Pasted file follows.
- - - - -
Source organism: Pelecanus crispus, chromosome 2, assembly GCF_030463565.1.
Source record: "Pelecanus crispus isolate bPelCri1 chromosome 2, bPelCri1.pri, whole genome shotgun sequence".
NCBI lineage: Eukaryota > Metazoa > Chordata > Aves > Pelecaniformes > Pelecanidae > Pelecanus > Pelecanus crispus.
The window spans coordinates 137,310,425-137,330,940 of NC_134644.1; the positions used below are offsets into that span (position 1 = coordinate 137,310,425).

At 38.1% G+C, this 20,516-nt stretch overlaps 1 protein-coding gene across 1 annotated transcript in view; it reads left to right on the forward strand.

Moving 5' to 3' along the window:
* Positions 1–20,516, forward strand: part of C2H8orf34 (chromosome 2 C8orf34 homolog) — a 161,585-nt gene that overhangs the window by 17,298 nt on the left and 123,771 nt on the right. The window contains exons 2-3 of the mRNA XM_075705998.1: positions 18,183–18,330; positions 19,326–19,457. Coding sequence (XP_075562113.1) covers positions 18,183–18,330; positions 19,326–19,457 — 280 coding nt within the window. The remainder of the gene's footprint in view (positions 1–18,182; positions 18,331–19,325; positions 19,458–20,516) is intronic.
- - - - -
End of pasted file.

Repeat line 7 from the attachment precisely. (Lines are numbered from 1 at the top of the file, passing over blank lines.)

* Positions 1–20,516, forward strand: part of C2H8orf34 (chromosome 2 C8orf34 homolog) — a 161,585-nt gene that overhangs the window by 17,298 nt on the left and 123,771 nt on the right. The window contains exons 2-3 of the mRNA XM_075705998.1: positions 18,183–18,330; positions 19,326–19,457. Coding sequence (XP_075562113.1) covers positions 18,183–18,330; positions 19,326–19,457 — 280 coding nt within the window. The remainder of the gene's footprint in view (positions 1–18,182; positions 18,331–19,325; positions 19,458–20,516) is intronic.